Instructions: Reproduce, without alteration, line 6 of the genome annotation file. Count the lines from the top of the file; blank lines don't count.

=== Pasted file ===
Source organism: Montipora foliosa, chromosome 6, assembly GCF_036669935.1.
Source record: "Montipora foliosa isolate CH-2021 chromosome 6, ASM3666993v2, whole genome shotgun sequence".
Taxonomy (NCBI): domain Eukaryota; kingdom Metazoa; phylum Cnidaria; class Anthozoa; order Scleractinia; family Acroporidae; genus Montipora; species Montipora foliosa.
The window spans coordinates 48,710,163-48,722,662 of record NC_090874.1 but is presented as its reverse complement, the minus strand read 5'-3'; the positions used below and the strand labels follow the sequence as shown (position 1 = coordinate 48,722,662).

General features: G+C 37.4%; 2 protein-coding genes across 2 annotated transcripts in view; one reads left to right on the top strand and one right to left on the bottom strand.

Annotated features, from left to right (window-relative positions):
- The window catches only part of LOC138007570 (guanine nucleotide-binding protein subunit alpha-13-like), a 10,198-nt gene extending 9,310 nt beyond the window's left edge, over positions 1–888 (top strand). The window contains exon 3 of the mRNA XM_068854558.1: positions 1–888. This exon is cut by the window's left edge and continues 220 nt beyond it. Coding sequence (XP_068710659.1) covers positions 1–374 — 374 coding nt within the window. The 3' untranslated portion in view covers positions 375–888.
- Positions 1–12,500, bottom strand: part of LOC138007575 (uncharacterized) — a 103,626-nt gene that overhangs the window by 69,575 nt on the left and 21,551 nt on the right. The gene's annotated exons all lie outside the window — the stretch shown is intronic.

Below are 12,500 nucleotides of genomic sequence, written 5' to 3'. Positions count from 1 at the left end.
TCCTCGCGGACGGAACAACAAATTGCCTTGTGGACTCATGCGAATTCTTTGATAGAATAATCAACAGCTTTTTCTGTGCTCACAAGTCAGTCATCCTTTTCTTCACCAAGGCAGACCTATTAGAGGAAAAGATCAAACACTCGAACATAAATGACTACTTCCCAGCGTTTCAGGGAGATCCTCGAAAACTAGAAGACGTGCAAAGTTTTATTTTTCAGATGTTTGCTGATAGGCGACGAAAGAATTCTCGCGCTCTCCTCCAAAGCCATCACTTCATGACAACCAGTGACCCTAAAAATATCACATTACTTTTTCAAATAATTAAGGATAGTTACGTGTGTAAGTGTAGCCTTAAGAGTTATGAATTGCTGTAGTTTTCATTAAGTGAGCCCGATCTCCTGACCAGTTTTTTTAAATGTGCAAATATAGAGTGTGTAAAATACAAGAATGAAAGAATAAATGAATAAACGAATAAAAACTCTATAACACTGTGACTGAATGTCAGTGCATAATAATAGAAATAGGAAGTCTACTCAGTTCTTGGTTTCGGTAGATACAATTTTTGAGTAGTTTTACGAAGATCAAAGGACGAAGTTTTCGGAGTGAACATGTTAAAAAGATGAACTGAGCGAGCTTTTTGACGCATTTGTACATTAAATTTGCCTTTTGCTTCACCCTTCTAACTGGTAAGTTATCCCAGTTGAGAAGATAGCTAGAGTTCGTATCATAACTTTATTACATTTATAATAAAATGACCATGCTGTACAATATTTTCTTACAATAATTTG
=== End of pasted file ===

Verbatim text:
Annotated features, from left to right (window-relative positions):